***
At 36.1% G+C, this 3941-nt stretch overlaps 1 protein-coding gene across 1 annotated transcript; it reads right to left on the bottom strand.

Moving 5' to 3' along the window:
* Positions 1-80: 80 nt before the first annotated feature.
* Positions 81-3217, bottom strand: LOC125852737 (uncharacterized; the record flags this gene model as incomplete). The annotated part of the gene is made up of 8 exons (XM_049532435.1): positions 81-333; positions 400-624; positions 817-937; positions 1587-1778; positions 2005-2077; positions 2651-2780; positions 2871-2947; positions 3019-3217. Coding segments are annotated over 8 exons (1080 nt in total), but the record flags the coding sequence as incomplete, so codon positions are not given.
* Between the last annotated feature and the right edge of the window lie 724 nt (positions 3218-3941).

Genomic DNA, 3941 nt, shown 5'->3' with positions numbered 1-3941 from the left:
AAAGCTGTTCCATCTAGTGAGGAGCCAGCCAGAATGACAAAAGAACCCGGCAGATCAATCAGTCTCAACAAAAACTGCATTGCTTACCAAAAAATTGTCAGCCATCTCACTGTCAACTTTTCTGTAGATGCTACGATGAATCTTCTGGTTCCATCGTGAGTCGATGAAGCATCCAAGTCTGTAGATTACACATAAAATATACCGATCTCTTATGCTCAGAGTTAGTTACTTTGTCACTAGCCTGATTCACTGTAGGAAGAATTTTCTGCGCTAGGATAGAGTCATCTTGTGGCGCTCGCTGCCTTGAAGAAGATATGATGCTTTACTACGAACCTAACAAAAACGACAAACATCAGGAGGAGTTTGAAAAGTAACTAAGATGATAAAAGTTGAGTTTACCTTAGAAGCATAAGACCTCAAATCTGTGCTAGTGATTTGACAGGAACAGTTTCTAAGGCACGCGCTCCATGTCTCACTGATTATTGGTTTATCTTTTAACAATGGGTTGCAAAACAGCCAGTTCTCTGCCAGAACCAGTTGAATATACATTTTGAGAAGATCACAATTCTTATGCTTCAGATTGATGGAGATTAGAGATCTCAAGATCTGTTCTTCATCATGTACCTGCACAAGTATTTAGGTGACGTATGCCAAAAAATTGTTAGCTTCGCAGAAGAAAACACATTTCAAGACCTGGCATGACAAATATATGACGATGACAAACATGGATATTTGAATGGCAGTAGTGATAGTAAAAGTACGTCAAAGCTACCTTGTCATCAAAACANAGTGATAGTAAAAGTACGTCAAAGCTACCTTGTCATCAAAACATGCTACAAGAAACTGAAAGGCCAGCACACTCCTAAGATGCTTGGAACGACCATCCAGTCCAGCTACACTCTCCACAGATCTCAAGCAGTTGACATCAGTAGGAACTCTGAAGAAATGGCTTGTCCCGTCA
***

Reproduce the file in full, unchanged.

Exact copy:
At 36.1% G+C, this 3941-nt stretch overlaps 1 protein-coding gene across 1 annotated transcript; it reads right to left on the bottom strand.

Moving 5' to 3' along the window:
* Positions 1-80: 80 nt before the first annotated feature.
* Positions 81-3217, bottom strand: LOC125852737 (uncharacterized; the record flags this gene model as incomplete). The annotated part of the gene is made up of 8 exons (XM_049532435.1): positions 81-333; positions 400-624; positions 817-937; positions 1587-1778; positions 2005-2077; positions 2651-2780; positions 2871-2947; positions 3019-3217. Coding segments are annotated over 8 exons (1080 nt in total), but the record flags the coding sequence as incomplete, so codon positions are not given.
* Between the last annotated feature and the right edge of the window lie 724 nt (positions 3218-3941).

Genomic DNA, 3941 nt, shown 5'->3' with positions numbered 1-3941 from the left:
AAAGCTGTTCCATCTAGTGAGGAGCCAGCCAGAATGACAAAAGAACCCGGCAGATCAATCAGTCTCAACAAAAACTGCATTGCTTACCAAAAAATTGTCAGCCATCTCACTGTCAACTTTTCTGTAGATGCTACGATGAATCTTCTGGTTCCATCGTGAGTCGATGAAGCATCCAAGTCTGTAGATTACACATAAAATATACCGATCTCTTATGCTCAGAGTTAGTTACTTTGTCACTAGCCTGATTCACTGTAGGAAGAATTTTCTGCGCTAGGATAGAGTCATCTTGTGGCGCTCGCTGCCTTGAAGAAGATATGATGCTTTACTACGAACCTAACAAAAACGACAAACATCAGGAGGAGTTTGAAAAGTAACTAAGATGATAAAAGTTGAGTTTACCTTAGAAGCATAAGACCTCAAATCTGTGCTAGTGATTTGACAGGAACAGTTTCTAAGGCACGCGCTCCATGTCTCACTGATTATTGGTTTATCTTTTAACAATGGGTTGCAAAACAGCCAGTTCTCTGCCAGAACCAGTTGAATATACATTTTGAGAAGATCACAATTCTTATGCTTCAGATTGATGGAGATTAGAGATCTCAAGATCTGTTCTTCATCATGTACCTGCACAAGTATTTAGGTGACGTATGCCAAAAAATTGTTAGCTTCGCAGAAGAAAACACATTTCAAGACCTGGCATGACAAATATATGACGATGACAAACATGGATATTTGAATGGCAGTAGTGATAGTAAAAGTACGTCAAAGCTACCTTGTCATCAAAACANAGTGATAGTAAAAGTACGTCAAAGCTACCTTGTCATCAAAACATGCTACAAGAAACTGAAAGGCCAGCACACTCCTAAGATGCTTGGAACGACCATCCAGTCCAGCTACACTCTCCACAGATCTCAAGCAGTTGACATCAGTAGGAACTCTGAAGAAATGGCTTGTCCCGTCA